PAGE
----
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Healthy Eating in Ramadan

The guidance for diet in Ramadan is no different from a generally healthy diet any other time of the year but the key is to start planning well before Ramadan commences. You can find some tips on planning here

However,some tips specifically to reduce the risk of complications during fasting can be found below. The most common complications of fasting are

  • Dehyrdation
  • Headaches
  • Heartburn
  • Constipation
  • Hypoglycaemia(low blood sugar)

Please consult a doctor or healthcare professional if you have any chronic conditions 4-8 weeks BEFORE Ramadan begins for more specific advice. The advice below is a general guildline for most healthy adults.

Avoid diuretics like tea, coffee and fizzy drinks which increase dehydration and mineral loss.Salty foods, pickles, sauces and condiments further dehydrate you making your thirst worse and your fast harder.
HYDRATE to ward off headaches, constipation and prevent overeating and weight gain.Drink 8 glasses of water during the eating window, spread out evenly.You can “eat your water” too with hydrating foods: watermelon, cucumber, grapes, lettuce, tomatoes, spinach, peppers,celery, melon etc which are high in nutrients and low in calories!
Fill your plate with lots of steamed or lightly boiled vegetables to reduce vitamin and mineral deficiencies and prevent constipation and weight gain
Ensure you have protein with each meal, to maintain muscle mass and keep you feeling full for longer: Lean meat, fish, eggs, cottage cheese, cheese, green vegetable,kidney beans, lentils, nuts and seeds, milk and yoghurt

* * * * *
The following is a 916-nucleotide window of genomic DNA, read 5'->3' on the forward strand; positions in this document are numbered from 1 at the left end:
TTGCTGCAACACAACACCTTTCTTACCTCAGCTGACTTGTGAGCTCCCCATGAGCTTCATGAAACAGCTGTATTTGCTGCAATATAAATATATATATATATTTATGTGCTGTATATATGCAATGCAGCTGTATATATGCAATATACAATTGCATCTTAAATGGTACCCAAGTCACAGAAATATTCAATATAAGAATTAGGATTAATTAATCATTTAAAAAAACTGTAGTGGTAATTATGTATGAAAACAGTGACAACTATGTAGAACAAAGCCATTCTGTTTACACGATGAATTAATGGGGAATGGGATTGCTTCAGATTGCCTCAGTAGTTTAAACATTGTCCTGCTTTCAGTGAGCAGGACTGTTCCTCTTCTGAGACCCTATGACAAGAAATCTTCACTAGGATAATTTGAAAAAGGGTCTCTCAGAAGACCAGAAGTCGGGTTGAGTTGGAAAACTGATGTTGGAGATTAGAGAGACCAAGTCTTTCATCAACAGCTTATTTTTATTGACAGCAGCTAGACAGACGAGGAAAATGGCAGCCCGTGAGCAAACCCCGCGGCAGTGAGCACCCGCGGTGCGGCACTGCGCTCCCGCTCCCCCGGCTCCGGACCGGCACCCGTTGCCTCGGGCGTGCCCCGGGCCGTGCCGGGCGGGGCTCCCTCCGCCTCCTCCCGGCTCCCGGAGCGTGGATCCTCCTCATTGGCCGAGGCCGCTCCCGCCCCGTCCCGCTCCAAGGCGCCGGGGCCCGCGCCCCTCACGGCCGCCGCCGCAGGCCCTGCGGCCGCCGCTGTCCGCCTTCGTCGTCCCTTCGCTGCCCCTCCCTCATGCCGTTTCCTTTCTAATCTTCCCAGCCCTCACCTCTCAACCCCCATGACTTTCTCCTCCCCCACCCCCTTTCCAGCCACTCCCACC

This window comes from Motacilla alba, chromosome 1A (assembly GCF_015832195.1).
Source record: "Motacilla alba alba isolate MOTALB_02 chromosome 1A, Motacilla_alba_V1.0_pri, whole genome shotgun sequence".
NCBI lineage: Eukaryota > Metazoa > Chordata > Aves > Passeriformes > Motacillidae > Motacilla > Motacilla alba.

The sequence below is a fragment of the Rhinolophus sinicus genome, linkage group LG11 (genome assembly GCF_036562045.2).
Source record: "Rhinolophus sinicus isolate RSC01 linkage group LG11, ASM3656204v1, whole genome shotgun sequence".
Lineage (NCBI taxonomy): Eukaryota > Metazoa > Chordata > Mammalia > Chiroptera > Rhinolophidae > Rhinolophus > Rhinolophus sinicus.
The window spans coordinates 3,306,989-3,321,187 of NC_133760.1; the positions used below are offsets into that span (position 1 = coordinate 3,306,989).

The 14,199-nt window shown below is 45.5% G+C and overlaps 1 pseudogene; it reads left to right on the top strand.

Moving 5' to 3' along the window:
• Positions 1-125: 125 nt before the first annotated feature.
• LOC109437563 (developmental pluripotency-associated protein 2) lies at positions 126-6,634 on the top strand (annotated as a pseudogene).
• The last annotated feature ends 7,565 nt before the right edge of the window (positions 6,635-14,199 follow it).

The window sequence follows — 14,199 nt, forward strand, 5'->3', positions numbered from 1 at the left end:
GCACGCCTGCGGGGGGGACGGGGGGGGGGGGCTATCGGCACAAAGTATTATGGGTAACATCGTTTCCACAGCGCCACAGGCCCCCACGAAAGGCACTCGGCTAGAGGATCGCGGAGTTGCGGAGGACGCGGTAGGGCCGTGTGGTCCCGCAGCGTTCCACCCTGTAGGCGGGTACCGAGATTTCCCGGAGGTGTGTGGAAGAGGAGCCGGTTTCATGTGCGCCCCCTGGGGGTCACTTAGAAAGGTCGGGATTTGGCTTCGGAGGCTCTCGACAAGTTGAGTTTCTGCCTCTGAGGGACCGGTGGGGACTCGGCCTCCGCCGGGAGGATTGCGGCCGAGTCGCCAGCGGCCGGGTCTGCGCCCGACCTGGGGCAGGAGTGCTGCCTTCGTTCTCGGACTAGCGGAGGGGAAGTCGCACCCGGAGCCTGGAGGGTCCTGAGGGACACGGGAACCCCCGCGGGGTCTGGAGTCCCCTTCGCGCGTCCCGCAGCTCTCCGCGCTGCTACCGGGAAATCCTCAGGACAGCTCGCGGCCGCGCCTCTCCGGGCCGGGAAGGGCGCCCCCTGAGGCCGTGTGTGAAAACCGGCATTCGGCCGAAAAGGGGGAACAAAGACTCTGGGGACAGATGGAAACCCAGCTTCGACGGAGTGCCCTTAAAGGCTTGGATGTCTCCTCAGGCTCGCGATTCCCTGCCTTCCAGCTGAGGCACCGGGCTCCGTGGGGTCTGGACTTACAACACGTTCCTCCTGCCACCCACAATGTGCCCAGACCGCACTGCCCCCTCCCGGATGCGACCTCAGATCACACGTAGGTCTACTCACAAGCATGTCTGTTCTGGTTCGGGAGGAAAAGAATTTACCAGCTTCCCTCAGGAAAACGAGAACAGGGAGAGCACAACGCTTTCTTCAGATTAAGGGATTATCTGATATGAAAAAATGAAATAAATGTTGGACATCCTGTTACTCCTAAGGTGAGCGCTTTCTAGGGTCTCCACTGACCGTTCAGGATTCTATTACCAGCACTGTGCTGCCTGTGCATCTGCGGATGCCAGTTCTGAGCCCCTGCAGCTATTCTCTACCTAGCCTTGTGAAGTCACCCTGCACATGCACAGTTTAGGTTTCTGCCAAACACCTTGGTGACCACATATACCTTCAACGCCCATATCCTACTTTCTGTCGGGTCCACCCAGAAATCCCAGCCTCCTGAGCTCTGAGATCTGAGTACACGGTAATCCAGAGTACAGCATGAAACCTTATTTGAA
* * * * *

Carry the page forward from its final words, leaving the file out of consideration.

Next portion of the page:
Have a “healthy-fat diet” Incorporate nuts, avocado, fish, eggs, meat,cheese .Avoid fried foods, processed baked goods, takeaways and hydrogenated fats.Use sensible portions of olive oil, coconut oil or rapeseed oil to cook with. You don’t have to avoid butter,(it is healthier than margarine) but limit quantities to sensible portions. Avoid very rich foods.
Swap refined and heavily processed foods with slow releasing complex carbohydrates like brown or basmati rice, wholemeal bread, lentils, semolina, millet,bran,sweet potatoes,porridge oats,chickpeas,beans, vegetables, nuts. etc which keep blood sugar levels stable for longer and reduce the risk of hypoglycaemia. Save cakes, sweet foods, biscuits, white flour products for a special treat only.
High fibre foods (oats, fruit,nuts,seeds,beans, lentils and veg, bran,) will help to reduce likelihood of constipation
Avoid the Iftaar Binge! Eat light! Dates and water give a hydrating, nutritional burst of energy, then a healthy moderate meal 15/20mins later will reduce likelihood of indigestion, bloating and heartburn and weight gain

You can make a real difference to your experience of fasting by good portion control and  avoiding sugar-laden, high fat, processed foods as much as possible. Try to be the first to leave the table to avoid temptation to overeat.

A very informative resource written by Communities in Action and funded by the DOH, with many tips and lots or information can be found here. Health Professionals can print off or direct patients to it.

A detailed post on physical activity in Ramadan can be found here

2 Responses so far.

  1. […] for diet in Ramadan is no different from a healthy diet any other time of the year but there are specific tips and planning ideas to avoid some common complications of the fast. It is best to start making small […]

  2. […] You can find a detailed blog on safe exercising in Ramadan here and also some specific dietary tips to avoid common complications during the fasting period here […]